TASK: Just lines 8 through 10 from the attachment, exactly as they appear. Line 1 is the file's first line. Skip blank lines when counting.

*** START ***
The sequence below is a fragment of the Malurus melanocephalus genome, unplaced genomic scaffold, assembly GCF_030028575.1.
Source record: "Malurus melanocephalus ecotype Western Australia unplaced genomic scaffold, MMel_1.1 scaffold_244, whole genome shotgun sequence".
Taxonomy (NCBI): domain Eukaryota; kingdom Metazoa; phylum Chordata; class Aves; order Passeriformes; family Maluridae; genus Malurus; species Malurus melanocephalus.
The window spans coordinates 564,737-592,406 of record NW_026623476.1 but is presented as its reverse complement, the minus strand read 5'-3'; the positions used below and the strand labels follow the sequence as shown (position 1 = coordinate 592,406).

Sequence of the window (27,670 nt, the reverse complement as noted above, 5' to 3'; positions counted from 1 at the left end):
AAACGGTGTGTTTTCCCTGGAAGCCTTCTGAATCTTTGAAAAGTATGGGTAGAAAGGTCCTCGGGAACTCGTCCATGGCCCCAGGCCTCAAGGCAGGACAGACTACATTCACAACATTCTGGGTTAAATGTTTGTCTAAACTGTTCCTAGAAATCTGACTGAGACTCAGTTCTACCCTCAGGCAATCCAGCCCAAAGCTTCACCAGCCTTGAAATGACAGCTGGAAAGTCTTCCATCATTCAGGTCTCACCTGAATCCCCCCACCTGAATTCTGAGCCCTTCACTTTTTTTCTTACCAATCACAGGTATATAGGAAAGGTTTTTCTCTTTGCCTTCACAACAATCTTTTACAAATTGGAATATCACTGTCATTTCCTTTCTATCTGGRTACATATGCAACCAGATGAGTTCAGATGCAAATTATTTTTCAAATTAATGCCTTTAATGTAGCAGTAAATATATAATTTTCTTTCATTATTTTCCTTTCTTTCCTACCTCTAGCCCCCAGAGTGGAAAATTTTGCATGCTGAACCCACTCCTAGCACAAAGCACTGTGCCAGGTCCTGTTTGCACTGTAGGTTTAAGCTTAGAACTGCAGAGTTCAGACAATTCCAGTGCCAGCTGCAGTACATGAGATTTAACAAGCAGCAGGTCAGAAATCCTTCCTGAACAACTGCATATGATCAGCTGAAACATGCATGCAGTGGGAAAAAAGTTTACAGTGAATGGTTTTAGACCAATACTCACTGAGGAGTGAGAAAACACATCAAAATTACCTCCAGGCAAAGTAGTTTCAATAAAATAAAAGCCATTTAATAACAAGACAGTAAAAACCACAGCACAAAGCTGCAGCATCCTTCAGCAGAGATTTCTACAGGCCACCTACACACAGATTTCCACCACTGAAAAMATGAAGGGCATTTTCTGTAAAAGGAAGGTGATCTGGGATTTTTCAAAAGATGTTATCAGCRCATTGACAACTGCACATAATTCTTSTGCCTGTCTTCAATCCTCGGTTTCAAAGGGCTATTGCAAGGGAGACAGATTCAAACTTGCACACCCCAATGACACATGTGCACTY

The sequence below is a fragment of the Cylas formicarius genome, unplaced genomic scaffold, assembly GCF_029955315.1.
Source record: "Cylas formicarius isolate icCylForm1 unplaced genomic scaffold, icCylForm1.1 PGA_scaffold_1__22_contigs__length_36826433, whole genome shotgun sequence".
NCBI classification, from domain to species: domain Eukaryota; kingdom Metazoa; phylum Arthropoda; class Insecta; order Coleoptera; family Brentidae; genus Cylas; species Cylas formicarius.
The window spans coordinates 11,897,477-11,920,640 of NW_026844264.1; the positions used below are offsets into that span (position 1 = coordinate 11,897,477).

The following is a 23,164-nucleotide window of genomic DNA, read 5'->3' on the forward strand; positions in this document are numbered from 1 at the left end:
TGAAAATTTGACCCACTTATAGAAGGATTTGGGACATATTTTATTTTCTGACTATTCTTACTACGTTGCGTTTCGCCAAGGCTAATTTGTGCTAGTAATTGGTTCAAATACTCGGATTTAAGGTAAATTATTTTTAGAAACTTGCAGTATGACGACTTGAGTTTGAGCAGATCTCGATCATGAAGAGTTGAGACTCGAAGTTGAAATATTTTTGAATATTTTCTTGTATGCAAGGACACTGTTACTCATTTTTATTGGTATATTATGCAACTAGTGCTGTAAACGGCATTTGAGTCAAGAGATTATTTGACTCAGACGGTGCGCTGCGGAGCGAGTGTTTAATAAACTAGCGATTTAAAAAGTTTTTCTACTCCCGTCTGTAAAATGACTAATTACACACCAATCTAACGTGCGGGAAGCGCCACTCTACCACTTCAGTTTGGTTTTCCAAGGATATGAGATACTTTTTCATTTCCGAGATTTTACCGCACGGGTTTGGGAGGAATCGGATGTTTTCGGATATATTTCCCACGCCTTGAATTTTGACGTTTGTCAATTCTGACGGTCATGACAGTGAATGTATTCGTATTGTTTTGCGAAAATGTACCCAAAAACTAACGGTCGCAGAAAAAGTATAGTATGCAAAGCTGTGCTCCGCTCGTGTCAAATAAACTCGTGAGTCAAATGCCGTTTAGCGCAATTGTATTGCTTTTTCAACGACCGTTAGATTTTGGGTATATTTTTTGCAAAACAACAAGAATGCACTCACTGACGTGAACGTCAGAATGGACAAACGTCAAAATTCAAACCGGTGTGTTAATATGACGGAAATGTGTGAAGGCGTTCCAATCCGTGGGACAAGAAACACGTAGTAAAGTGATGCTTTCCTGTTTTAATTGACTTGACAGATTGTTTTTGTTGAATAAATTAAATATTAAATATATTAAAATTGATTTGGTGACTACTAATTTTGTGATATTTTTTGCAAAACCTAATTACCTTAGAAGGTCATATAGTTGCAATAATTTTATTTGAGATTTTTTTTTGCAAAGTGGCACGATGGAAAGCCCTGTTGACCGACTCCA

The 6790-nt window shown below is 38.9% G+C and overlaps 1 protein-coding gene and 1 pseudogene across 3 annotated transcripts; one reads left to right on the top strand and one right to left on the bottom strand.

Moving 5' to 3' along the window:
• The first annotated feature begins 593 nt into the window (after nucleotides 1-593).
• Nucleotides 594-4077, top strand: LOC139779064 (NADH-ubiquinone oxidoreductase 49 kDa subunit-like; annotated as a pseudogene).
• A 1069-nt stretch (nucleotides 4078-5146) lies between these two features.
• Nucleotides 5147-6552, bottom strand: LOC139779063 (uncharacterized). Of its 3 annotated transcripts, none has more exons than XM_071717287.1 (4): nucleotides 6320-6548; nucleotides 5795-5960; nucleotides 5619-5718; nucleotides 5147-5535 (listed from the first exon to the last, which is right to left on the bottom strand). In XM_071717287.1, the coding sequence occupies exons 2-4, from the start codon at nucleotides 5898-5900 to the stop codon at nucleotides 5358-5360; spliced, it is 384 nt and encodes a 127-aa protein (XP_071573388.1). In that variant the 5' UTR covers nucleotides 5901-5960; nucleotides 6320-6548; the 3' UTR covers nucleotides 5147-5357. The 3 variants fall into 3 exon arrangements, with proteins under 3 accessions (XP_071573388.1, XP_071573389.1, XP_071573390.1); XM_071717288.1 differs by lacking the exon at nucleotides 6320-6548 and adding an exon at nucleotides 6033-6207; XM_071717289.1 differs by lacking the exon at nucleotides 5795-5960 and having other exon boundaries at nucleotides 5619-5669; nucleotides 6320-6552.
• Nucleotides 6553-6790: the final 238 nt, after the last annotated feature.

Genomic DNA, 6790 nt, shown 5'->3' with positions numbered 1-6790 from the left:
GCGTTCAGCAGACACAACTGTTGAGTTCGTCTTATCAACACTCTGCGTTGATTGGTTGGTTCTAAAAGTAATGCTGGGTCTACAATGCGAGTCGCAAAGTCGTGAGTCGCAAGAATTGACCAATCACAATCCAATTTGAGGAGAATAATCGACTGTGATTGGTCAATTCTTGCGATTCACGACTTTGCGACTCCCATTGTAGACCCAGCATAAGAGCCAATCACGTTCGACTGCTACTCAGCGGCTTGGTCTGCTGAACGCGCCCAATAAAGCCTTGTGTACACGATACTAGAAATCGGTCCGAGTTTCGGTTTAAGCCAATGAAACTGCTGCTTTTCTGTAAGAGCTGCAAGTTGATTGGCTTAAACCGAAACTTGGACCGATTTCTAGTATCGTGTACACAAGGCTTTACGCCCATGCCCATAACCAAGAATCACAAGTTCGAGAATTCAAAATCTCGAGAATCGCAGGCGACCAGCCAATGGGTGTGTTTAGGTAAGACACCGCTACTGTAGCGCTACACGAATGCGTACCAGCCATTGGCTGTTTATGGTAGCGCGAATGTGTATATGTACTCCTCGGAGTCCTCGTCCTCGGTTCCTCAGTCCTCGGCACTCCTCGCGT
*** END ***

Source record: "Cylas formicarius isolate icCylForm1 unplaced genomic scaffold, icCylForm1.1 PGA_scaffold_1__22_contigs__length_36826433, whole genome shotgun sequence".
NCBI classification, from domain to species: domain Eukaryota; kingdom Metazoa; phylum Arthropoda; class Insecta; order Coleoptera; family Brentidae; genus Cylas; species Cylas formicarius.
The window spans coordinates 11,897,477-11,920,640 of NW_026844264.1; the positions used below are offsets into that span (position 1 = coordinate 11,897,477).